Though the walls at Original Mel's Diner are decked out in 1950s memorabilia, the eatery dates back to the 1940s, making its throwback aesthetic something of a natural development and not purely a put-on. The diner also owns another indelible link to the Eisenhower era: in 1973, George Lucas featured the restaurant in American Graffiti, his iconic paean to all things swell. The restaurant’s screen time didn’t end there; it would later serve as the setting for the sitcom Alice, as well as the famous breakfast laser shootout in Return of the Jedi.
True to its roots, the eatery's massive menu carries the torch for classic eats. Its bounteous American staples include steaks, third-pound burgers, sandwiches, all-day breakfast. While rocking out to '50s and '60s music from table jukeboxes, diners can sink teeth into Hawaiian burgers with teriyaki-glazed pineapple or cheesesteak hoagies, piled high with grilled sirloin steak, jalapeno, and pepperoncini. Fries come topped with gravy, garlic, cheese, or chili. An ice cream parlor-style dessert menu boasts ice cream sundaes, hand-dipped milkshakes and malts hearken back to the days when soda jerks still roamed the earth. A banquet room fit for celebrating birthdays, team gatherings, and more seats up to 50 people.
With Schoolhouse Yogurt's six self-serve yogurt stations and 35 topping choices, wannabe confection creators can blend creamy concoctions to their hearts' content. The rotating flavors please picky palates with varieties such as cookies and cream, pomegranate-raspberry sorbet, and classic vanilla. Top a tour de fro-yo at the toppings bar, selecting from sweet and savory dustings, and then allow a staffer to ring up the mighty creation to the generous tune of $0.40 per ounce. Though self-serve yogurt may seem like a self-indulgent, self-serving activity, Schoolhouse Yogurt donates 10 percent of all sweet, sweet proceeds to local schools' classrooms, chalk buckets, and kickball-ball lockers.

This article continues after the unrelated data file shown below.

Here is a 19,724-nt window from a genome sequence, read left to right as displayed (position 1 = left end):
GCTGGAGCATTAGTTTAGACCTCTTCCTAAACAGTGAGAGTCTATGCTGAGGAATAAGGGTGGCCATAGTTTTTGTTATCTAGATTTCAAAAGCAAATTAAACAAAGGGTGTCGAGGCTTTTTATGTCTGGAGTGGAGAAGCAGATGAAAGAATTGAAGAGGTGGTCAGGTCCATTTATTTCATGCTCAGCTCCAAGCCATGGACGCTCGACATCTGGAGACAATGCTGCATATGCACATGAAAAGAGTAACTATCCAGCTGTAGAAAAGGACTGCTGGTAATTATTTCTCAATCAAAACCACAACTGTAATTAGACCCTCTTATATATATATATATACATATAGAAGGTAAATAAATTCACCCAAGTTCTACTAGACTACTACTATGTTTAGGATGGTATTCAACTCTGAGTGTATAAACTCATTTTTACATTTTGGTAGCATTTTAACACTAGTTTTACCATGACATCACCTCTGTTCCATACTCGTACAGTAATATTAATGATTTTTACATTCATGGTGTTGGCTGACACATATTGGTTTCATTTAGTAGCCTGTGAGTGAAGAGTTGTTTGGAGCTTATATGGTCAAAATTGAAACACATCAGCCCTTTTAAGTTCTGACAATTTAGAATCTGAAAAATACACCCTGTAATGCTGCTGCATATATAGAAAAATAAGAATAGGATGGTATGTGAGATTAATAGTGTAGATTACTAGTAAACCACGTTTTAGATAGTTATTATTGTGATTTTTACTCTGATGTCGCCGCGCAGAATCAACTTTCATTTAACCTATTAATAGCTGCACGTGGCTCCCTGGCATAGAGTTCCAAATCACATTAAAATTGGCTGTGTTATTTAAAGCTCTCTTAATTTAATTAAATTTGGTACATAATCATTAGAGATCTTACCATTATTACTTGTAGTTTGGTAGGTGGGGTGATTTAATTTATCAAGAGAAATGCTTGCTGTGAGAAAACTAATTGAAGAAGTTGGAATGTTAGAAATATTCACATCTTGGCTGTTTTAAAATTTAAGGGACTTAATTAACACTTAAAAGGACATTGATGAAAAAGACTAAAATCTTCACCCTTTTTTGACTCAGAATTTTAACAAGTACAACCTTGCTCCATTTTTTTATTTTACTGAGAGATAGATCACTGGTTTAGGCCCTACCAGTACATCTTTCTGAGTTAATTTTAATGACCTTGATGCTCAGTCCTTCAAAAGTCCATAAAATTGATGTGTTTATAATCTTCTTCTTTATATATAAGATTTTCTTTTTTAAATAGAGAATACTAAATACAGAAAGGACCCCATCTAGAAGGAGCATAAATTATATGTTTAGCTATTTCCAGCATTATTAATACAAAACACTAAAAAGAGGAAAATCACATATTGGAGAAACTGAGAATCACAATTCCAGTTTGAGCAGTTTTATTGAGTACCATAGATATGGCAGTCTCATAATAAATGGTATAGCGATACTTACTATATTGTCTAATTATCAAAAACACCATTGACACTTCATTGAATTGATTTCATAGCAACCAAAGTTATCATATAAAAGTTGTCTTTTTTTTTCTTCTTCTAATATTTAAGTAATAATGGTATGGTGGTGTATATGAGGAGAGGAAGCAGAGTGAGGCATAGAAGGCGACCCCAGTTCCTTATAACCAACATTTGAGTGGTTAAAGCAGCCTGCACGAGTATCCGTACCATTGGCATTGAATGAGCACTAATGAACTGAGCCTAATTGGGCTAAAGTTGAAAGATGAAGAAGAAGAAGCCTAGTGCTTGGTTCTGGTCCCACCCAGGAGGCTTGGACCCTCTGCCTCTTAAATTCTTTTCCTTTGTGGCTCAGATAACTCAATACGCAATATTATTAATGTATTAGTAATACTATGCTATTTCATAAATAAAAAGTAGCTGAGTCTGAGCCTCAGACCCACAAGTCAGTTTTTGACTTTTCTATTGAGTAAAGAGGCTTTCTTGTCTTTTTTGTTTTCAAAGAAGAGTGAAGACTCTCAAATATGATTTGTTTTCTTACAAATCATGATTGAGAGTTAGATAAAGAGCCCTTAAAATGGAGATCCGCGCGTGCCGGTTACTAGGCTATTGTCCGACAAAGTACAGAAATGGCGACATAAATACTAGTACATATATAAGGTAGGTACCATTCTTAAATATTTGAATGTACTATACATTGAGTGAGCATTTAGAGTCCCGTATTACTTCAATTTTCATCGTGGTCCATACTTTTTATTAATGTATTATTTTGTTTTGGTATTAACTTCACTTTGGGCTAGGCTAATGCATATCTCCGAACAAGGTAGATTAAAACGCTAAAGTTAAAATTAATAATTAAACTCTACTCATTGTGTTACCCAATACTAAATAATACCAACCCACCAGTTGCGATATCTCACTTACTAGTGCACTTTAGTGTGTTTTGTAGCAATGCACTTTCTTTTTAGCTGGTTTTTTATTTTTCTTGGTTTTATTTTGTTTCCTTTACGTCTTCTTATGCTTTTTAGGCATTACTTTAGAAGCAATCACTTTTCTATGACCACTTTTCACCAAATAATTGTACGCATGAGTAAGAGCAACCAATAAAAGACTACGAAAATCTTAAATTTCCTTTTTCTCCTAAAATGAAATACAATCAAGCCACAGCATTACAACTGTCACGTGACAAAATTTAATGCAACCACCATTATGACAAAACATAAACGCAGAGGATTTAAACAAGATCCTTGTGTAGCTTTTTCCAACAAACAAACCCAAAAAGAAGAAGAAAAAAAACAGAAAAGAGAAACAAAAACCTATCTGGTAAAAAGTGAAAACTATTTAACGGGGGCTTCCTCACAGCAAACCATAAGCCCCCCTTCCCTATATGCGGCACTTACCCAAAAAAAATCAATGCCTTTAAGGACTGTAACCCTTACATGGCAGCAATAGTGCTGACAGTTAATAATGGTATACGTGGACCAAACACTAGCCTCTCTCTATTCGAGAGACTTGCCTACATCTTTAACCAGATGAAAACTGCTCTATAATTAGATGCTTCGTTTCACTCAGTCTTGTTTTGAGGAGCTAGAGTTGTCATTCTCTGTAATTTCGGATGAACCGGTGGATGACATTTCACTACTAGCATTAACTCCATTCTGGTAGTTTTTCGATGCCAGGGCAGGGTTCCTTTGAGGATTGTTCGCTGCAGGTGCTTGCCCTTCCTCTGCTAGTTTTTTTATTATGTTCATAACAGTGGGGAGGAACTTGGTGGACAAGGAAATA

Self-serve frozen yogurt, with 8 flavors of yogurt, and over 80 toppings. We offer high quality yogurt products, with seasonal fresh fruit. We are the most popular frozen yogurt shop in Nevada County, and now we have expanded into Placer County.
Auburn Alehouse's menu features hearty burgers, and crowd-pleasing appetizers alongside award-winning brews handcrafted in small, fresh batches using a traditional 10-barrel system. After savoring a pitcher of American Pale Ale ($15.25), hops-seekers can toast beloved bards with bawdy haikus and pints of Old Town Brown, a complex potion descended from English mild ale and crystal malts ($4.25). Guests may then top off their guzzle tanks with pints of Gold Country pilsner, which took a bronze medal at the 2010 Great American Beer Festival before sweeping the Olympic lager-luge finals ($4.25).
Executive chef and co-owner Ty Rowe uses his years of international culinary experience to craft a well-balanced seasonal menu brimming with locally sourced ingredients and European-bistro-style small plates. Treat palates to rich bites of classic French-style escargot in a garlic-parsley butter ($10), which, like most arrest warrants, is served with or without blue cheese. Oysters recline on the half shell ($3) before the bourbon- and brown-sugar-marinated flat-iron steak arrives, glistening under a layer of blue cheese ($20). Diners can pair an entree of Asian-style short ribs ($21) with a frothy pour from the extensive beer list featuring belgian ales by the bottle ($4+) and international drafts by the pint ($3+), half-yard ($8+), yard ($19+), or metric boot ($19+). The wine list fills glasses with an equally extensive array of more than 50 intoxicating pours.
Now under new management, Pappy’s Restaurant is a family-operated eatery that slings healthy breakfasts and fresh, inventive midday meals into the open mouths of Auburn’s dinerazzi. Both the breakfast menu and the lunch menu brim with hearty dishes such as the salsa-slathered huevos rancheros ($9.25) and the chili burger ($7.45), which brazenly espouses one of Richard Nixon’s famous “because I can” laws by combining meat, beans, cheese, and onions. Three different vegetarian sandwiches ($6.50 each) mix and match chlorophyll-rich ingredients such as avocado, tomato, sprouts, and lettuce to satisfy legions of plantavores with carrot-sharpened canines, and the tuna-salad sandwich ($6.95) delivers a needle-free injection of protein before full-contact dominoes matches.